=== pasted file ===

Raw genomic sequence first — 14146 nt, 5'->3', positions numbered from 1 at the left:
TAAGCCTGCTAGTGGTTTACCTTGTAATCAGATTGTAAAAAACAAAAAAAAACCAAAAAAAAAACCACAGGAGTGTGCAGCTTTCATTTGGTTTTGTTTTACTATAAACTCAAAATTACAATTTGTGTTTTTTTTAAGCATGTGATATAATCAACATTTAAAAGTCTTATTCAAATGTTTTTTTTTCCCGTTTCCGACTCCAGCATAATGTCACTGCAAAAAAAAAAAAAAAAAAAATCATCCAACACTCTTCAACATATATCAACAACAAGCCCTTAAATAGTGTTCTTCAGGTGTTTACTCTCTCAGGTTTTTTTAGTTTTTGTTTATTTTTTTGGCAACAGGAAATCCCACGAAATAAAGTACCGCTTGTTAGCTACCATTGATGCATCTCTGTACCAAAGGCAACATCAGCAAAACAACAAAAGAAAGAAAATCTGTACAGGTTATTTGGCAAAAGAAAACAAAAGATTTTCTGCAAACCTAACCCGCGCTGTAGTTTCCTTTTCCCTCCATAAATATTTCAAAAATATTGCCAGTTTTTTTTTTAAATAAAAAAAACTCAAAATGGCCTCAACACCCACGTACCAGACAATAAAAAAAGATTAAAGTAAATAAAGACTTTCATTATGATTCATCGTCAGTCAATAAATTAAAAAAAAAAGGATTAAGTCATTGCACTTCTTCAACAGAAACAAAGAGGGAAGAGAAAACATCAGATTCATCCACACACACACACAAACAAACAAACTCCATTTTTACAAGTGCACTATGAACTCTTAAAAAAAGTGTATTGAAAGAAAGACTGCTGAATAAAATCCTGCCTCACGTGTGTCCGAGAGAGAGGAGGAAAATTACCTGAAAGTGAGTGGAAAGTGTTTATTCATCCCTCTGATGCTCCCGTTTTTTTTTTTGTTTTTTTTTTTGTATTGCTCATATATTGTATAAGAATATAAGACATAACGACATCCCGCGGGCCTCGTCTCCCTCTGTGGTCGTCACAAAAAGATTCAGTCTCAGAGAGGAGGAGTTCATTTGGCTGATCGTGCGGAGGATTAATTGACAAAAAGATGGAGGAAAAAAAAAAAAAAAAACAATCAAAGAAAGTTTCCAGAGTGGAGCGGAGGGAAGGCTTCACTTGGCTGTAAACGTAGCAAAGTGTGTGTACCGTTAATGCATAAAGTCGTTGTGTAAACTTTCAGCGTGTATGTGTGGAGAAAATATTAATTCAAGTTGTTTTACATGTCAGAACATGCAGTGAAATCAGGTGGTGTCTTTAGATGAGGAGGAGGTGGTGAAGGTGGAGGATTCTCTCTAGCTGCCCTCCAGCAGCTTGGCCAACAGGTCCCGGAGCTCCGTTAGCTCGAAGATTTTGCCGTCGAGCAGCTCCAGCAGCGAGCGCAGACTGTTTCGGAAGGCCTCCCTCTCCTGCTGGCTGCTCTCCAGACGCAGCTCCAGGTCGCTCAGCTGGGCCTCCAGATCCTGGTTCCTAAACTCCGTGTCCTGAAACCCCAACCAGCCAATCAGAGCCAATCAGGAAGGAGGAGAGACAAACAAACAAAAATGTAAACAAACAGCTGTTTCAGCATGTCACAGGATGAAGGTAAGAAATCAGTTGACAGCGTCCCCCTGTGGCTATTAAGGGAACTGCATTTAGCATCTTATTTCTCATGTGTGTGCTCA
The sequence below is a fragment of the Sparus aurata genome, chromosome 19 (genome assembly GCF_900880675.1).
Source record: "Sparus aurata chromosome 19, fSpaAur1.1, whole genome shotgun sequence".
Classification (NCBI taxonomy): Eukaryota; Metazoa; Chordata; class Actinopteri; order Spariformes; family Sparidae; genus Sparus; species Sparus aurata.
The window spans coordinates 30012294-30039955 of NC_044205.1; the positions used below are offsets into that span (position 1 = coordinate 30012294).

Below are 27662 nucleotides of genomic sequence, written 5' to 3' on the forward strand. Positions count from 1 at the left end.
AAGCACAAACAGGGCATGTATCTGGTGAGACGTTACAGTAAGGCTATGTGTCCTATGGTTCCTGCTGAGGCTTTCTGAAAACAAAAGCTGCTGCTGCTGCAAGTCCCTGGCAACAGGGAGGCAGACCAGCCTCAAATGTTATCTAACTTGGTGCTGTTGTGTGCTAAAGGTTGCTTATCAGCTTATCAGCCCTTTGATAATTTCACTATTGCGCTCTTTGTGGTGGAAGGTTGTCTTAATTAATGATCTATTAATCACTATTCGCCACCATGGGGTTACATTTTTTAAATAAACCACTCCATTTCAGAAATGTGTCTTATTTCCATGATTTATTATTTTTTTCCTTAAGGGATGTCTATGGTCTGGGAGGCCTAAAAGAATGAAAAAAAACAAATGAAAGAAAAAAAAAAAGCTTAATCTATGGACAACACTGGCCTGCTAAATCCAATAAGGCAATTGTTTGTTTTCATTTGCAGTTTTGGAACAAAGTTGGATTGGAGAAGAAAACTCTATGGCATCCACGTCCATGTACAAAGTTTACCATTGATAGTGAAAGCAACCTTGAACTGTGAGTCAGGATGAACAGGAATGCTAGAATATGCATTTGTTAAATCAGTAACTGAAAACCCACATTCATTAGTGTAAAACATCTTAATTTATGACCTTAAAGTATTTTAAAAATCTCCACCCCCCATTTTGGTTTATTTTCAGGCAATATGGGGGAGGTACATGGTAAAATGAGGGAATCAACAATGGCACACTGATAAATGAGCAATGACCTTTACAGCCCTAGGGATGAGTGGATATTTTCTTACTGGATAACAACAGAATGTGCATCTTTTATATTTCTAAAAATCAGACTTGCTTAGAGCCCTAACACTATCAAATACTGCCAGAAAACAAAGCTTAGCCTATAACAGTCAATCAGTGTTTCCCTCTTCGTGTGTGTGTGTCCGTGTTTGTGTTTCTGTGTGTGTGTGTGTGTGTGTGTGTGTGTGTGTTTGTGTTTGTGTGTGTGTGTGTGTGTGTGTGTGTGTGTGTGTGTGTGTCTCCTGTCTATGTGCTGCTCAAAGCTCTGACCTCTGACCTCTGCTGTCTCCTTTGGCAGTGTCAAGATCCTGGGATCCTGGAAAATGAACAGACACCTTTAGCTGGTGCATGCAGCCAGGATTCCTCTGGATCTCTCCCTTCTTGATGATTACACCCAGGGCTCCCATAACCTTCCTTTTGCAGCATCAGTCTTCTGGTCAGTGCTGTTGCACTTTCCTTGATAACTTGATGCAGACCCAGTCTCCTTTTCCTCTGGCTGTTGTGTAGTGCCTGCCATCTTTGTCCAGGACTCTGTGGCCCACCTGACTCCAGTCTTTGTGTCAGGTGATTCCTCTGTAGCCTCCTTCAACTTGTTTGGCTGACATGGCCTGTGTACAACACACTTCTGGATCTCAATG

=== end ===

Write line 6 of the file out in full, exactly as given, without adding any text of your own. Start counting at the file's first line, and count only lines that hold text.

The window spans coordinates 30012294-30039955 of NC_044205.1; the positions used below are offsets into that span (position 1 = coordinate 30012294).